Even before top Medicare officials announced Tuesday that they planned to test new payment models for Part B drugs, some doctors were already registering their protests.
After a portion of the proposal leaked in early February, one group said the experiment slated for late this year “will jeopardize the health of millions of Medicare patients with cancer.” Another called the proposal “misguided and ill-considered.”
Patrick Conway, chief medical officer for the Centers for Medicare and Medicaid Services, assured everyone this week that “nothing in this proposed payment model will prevent doctors from prescribing exactly the treatment they think patients need.”
The goal, he said, is implementing a payment model that promotes “smart spending” while achieving the same or better patient outcomes.
But the proposal — and the immediate pushback by some physicians — underscores growing tensions in how to address the high and growing cost of drugs while providing the best possible care.
Medicare Part B drugs, unlike those covered under Medicare Part D, are drugs administered in a physician’s office or hospital outpatient setting, such as injectable medications, or treatments for some cancer or respiratory conditions. Under the current policy, providers are paid 6 percent of the drug’s average sales price plus 6 percent.
The CMS proposal would change the payment to 2.5 percent of the sales price and a flat $16.80 payment, with the goal to lessen the incentive to order more expensive drugs that bring higher reimbursement instead of cheaper drugs that are just as effective.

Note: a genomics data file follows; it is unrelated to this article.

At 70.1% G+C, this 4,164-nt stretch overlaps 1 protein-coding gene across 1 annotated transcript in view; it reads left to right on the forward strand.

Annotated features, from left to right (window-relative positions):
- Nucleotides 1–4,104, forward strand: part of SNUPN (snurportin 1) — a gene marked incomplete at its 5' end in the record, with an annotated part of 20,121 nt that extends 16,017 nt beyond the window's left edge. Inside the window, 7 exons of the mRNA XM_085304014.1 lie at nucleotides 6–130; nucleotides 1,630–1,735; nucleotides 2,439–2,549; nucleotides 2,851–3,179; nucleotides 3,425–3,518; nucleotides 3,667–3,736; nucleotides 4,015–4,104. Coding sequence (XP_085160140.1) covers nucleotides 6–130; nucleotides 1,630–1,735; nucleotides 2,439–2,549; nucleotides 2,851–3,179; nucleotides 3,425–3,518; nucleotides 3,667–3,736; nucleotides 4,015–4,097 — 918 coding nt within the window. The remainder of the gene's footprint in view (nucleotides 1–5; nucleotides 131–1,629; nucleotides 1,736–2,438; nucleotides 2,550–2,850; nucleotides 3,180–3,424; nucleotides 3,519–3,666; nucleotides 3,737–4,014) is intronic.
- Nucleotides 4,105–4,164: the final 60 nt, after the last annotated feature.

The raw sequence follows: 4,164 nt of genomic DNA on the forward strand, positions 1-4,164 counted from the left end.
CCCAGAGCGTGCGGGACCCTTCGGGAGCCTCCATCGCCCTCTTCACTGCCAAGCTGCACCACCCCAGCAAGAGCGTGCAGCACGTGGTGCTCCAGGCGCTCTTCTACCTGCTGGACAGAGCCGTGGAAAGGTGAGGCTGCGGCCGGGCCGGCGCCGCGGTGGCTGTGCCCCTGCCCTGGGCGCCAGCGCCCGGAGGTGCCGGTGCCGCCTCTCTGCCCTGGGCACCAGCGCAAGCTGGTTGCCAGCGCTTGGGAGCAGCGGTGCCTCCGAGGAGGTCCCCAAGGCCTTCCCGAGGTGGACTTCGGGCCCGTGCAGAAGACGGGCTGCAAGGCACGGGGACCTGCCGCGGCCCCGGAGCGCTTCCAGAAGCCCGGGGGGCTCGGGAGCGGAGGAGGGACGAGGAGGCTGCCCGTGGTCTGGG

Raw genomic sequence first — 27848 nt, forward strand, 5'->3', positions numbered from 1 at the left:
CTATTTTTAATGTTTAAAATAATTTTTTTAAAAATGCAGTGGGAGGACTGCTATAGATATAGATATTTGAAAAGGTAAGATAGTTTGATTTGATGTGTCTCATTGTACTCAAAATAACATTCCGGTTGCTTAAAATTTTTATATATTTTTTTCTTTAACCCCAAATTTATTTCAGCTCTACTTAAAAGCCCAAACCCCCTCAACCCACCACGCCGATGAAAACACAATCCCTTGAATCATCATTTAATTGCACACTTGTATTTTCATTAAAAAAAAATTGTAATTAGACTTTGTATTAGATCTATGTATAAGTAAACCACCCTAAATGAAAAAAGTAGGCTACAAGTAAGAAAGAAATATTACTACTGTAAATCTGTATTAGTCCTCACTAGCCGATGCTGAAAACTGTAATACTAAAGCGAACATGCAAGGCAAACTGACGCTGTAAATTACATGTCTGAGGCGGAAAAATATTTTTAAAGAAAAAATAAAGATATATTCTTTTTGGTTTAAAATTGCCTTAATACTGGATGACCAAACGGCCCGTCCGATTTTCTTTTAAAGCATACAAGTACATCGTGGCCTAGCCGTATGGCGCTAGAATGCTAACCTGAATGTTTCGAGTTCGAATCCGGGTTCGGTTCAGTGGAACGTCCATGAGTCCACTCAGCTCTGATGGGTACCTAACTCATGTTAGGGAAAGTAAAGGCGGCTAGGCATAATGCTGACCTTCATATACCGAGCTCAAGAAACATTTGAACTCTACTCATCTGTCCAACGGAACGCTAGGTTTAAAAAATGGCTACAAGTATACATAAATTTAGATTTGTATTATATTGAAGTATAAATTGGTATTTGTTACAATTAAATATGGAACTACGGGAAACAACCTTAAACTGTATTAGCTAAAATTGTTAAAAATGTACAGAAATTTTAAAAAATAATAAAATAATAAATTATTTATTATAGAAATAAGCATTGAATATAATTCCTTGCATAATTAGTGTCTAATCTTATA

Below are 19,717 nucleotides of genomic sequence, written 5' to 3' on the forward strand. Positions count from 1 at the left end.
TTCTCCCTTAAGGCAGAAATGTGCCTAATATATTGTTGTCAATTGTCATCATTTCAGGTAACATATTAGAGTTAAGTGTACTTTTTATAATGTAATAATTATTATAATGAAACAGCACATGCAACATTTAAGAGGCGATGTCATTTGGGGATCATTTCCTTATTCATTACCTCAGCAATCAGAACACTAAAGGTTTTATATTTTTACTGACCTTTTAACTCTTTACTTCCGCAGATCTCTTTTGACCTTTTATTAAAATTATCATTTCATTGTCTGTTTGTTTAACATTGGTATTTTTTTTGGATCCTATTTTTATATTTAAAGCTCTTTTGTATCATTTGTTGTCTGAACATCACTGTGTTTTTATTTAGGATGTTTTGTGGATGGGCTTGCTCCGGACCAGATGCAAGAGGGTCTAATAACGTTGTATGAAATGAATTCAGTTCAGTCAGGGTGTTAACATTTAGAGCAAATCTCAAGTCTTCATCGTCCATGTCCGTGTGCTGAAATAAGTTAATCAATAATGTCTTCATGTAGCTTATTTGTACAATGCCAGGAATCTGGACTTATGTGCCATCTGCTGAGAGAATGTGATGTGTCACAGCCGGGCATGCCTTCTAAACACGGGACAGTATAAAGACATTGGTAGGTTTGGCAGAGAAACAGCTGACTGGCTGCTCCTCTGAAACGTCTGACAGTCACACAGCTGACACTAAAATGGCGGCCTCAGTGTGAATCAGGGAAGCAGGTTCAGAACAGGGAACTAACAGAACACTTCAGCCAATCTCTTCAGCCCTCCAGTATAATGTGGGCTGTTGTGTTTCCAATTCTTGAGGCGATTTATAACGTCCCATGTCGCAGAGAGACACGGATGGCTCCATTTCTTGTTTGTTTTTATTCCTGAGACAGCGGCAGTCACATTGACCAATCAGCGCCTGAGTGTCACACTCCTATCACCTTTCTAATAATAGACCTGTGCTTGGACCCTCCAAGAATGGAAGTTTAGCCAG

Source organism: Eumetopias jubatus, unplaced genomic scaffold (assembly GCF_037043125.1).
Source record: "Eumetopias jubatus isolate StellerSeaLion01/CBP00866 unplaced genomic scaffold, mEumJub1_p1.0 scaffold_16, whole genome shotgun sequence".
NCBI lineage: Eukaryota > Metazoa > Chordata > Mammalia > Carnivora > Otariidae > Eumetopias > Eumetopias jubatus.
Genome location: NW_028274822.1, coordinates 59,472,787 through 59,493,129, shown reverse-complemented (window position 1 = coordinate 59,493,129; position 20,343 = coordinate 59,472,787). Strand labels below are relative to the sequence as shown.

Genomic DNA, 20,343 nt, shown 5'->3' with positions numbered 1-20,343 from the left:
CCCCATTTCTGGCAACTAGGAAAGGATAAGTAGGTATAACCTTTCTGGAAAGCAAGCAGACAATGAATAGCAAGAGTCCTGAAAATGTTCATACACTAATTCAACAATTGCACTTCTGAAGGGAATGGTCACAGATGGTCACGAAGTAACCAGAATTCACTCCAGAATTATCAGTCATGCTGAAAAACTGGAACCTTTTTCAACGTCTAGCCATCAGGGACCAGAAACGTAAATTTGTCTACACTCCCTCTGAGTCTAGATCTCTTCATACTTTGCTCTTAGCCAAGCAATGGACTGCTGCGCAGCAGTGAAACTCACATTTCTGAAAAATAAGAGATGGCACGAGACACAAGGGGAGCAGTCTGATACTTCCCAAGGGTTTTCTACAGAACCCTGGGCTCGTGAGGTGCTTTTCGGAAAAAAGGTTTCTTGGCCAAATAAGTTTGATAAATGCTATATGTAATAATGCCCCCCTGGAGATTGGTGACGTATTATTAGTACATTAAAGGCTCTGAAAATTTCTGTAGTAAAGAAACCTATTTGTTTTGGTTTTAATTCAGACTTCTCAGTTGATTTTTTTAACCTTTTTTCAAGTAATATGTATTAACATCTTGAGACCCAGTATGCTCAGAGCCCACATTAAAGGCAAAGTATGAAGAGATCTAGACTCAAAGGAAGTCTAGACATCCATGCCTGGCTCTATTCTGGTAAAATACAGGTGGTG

Because Part B requires beneficiaries to pay 20 percent of the drug’s cost, CMS believes the new models would also ease the financial burden on patients. An open comment period on the proposed experiment continues through May 9.
Even those who don’t necessarily oppose the plan outright wonder if the initiative will be the answer.
“The question is, what is the goal of the program? Why is Medicare doing this?” asked oncologist Peter Ellis, deputy director for clinical services at UPMC CancerCenter.
The driver seems to be a desire to cut costs, Dr. Ellis said, but he believes the savings achieved by lowering the reimbursement to 2.5 percent of the drug’s average cost would be insignificant in most cases — a $35 difference on a $1,000 drug, for example.
“Is it really worth the squeeze for what they’ll get?”
His concern is that the change could limit access for patients, particularly in rural areas if independent physicians who are not backed by a major health system such as UPMC have to pay more for a drug than the reimbursement payment covers.
“If all of a sudden I’m losing money on my drugs, I can’t stay in business.”
Oncologist Marilyn Heine, a statewide leader on cancer care policy, is an independent cancer physician in Bucks County. While the proposal affects all providers, independent physicians already deal with narrow operating margins and she fears some practices may have to close or join a larger health system if they get stretched any further.
The Medicare proposal, she said, will “make an already very challenging situation even more difficult.”
Because word had already spread on what Medicare had in mind, opposition was already in place by Tuesday’s release of the full proposal. The criticism was fueled in part by a belief that the idea has been launched without sufficient input from physicians.
“This is going out without sufficient stakeholder input,” said Dr. Heine. “We felt it is not prudent to do a cost-cutting approach on the backs of independent physicians.”
Steve Twedt: firstname.lastname@example.org or 412-263-1963.